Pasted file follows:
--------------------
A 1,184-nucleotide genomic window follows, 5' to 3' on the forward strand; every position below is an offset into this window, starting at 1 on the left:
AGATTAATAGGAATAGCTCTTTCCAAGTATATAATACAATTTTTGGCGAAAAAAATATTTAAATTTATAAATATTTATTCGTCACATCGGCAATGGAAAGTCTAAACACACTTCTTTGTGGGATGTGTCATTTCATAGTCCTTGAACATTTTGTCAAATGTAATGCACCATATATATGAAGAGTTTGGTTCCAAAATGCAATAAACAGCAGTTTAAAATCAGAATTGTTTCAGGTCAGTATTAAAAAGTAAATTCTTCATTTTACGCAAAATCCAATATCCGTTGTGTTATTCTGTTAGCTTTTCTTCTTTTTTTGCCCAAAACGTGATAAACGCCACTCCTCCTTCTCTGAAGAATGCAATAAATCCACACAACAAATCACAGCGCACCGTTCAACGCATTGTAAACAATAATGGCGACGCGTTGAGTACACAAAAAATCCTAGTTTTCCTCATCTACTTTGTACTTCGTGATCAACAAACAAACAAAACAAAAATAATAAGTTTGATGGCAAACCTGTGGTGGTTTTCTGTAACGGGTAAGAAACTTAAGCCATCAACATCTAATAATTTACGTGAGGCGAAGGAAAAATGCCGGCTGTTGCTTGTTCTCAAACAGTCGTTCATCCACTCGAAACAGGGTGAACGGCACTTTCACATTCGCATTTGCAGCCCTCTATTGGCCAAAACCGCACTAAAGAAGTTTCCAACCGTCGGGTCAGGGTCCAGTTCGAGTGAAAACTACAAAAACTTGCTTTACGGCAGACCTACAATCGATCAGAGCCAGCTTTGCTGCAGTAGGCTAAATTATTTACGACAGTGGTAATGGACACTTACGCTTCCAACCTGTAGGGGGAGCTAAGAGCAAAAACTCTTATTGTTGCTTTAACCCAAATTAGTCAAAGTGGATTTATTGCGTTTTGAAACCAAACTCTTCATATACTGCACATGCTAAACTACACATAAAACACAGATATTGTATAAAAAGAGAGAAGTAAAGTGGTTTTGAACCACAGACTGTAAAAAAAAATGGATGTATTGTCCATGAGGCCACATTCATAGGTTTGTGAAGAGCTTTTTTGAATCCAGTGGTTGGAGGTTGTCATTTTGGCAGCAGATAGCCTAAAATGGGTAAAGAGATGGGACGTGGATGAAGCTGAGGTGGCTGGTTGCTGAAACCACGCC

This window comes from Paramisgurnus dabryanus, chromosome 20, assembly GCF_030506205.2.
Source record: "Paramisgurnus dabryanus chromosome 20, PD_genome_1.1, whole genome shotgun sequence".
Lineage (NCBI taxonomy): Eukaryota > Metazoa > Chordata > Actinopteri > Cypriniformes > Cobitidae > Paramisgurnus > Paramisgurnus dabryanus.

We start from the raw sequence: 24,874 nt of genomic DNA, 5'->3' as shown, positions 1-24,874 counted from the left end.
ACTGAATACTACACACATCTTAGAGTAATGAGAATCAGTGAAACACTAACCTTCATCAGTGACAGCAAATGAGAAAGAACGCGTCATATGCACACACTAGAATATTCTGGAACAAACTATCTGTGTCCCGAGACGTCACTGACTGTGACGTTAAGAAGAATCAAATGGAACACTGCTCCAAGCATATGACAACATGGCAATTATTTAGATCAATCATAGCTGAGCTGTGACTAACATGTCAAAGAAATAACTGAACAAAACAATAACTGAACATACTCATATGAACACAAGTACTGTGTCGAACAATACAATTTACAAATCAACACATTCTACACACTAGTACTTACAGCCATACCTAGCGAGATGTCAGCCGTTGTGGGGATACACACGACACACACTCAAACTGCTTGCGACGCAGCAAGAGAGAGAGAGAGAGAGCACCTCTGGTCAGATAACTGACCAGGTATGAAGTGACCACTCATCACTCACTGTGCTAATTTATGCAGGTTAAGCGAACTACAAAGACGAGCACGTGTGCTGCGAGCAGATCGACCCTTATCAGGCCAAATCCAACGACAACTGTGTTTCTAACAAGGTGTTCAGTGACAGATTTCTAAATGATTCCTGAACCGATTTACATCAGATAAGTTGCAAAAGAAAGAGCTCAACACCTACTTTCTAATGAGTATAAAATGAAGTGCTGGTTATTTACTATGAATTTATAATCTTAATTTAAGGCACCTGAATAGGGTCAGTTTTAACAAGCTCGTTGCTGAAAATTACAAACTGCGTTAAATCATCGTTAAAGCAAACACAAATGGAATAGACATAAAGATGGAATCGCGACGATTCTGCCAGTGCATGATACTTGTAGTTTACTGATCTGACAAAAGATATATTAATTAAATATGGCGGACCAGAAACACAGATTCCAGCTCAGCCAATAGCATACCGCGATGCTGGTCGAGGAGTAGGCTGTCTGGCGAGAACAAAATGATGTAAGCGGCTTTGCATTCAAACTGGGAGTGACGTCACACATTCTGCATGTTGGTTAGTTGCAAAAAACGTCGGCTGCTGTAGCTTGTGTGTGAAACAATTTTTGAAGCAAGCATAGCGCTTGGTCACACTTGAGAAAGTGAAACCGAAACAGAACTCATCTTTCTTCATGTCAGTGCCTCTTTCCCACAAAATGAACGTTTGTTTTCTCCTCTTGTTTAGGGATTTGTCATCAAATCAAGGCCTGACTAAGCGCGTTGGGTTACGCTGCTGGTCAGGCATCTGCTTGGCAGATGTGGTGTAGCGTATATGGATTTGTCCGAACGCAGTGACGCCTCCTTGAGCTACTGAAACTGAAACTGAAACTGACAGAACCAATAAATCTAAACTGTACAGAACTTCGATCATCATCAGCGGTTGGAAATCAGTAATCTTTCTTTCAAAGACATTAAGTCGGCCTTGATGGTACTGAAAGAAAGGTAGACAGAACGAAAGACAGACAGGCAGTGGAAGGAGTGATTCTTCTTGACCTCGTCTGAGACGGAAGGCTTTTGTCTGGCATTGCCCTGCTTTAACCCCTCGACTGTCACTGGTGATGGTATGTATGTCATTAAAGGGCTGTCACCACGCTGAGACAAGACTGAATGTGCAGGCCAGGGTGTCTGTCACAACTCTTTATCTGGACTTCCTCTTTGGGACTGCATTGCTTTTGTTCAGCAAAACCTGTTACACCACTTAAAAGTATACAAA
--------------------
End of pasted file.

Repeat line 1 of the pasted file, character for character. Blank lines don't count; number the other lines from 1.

A 1,184-nucleotide genomic window follows, 5' to 3' on the forward strand; every position below is an offset into this window, starting at 1 on the left: